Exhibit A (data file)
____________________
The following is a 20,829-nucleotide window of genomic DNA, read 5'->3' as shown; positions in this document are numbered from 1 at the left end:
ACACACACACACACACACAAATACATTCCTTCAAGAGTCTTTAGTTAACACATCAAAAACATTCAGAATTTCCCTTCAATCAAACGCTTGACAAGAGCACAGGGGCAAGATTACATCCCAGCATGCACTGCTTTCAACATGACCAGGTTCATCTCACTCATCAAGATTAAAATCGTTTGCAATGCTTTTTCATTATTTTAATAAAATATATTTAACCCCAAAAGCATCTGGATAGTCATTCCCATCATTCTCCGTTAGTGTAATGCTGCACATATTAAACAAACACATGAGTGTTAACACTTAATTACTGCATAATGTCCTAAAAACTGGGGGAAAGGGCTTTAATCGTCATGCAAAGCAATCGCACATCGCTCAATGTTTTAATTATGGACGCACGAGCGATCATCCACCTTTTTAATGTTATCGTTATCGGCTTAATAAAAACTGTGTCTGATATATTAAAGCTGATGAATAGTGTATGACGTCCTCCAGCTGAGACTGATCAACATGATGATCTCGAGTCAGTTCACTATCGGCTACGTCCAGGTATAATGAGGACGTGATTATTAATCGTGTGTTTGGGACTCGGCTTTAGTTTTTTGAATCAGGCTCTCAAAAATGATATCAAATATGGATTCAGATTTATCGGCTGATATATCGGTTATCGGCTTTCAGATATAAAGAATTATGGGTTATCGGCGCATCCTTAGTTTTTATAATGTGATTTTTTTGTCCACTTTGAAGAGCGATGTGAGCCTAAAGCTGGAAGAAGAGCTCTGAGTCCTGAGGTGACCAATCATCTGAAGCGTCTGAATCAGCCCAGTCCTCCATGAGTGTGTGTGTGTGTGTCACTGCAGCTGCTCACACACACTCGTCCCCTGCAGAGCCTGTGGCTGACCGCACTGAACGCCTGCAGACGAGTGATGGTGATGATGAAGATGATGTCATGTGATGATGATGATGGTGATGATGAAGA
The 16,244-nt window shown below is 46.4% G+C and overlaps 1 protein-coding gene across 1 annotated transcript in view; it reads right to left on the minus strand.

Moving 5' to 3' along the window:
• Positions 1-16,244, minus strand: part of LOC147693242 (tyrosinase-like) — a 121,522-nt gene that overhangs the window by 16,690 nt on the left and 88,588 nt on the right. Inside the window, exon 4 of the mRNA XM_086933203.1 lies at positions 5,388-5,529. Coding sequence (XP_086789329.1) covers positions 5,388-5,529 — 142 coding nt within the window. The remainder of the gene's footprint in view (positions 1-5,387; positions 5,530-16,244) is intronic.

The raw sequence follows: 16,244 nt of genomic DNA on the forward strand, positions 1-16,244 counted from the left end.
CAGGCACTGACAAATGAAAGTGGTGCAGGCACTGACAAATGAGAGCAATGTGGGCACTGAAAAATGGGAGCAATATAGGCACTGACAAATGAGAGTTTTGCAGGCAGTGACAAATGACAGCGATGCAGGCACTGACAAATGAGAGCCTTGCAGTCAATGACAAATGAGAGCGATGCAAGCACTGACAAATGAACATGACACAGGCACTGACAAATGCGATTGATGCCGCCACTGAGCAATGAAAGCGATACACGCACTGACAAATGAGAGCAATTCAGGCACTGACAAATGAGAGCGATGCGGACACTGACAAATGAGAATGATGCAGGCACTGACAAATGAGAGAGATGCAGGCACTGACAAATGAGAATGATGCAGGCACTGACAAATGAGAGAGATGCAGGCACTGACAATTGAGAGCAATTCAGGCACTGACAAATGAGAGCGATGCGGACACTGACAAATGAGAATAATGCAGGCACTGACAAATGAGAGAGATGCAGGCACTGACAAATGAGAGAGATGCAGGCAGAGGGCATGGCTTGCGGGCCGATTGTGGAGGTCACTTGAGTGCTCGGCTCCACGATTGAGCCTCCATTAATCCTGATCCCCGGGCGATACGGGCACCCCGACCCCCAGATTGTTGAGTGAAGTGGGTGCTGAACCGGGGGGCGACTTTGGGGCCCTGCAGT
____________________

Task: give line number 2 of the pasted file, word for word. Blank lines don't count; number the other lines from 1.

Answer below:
ACACACACACACACACACAAATACATTCCTTCAAGAGTCTTTAGTTAACACATCAAAAACATTCAGAATTTCCCTTCAATCAAACGCTTGACAAGAGCACAGGGGCAAGATTACATCCCAGCATGCACTGCTTTCAACATGACCAGGTTCATCTCACTCATCAAGATTAAAATCGTTTGCAATGCTTTTTCATTATTTTAATAAAATATATTTAACCCCAAAAGCATCTGGATAGTCATTCCCATCATTCTCCGTTAGTGTAATGCTGCACATATTAAACAAACACATGAGTGTTAACACTTAATTACTGCATAATGTCCTAAAAACTGGGGGAAAGGGCTTTAATCGTCATGCAAAGCAATCGCACATCGCTCAATGTTTTAATTATGGACGCACGAGCGATCATCCACCTTTTTAATGTTATCGTTATCGGCTTAATAAAAACTGTGTCTGATATATTAAAGCTGATGAATAGTGTATGACGTCCTCCAGCTGAGACTGATCAACATGATGATCTCGAGTCAGTTCACTATCGGCTACGTCCAGGTATAATGAGGACGTGATTATTAATCGTGTGTTTGGGACTCGGCTTTAGTTTTTTGAATCAGGCTCTCAAAAATGATATCAAATATGGATTCAGATTTATCGGCTGATATATCGGTTATCGGCTTTCAGATATAAAGAATTATGGGTTATCGGCGCATCCTTAGTTTTTATAATGTGATTTTTTTGTCCACTTTGAAGAGCGATGTGAGCCTAAAGCTGGAAGAAGAGCTCTGAGTCCTGAGGTGACCAATCATCTGAAGCGTCTGAATCAGCCCAGTCCTCCATGAGTGTGTGTGTGTGTGTCACTGCAGCTGCTCACACACACTCGTCCCCTGCAGAGCCTGTGGCTGACCGCACTGAACGCCTGCAGACGAGTGATGGTGATGATGAAGATGATGTCATGTGATGATGATGATGGTGATGATGAAGA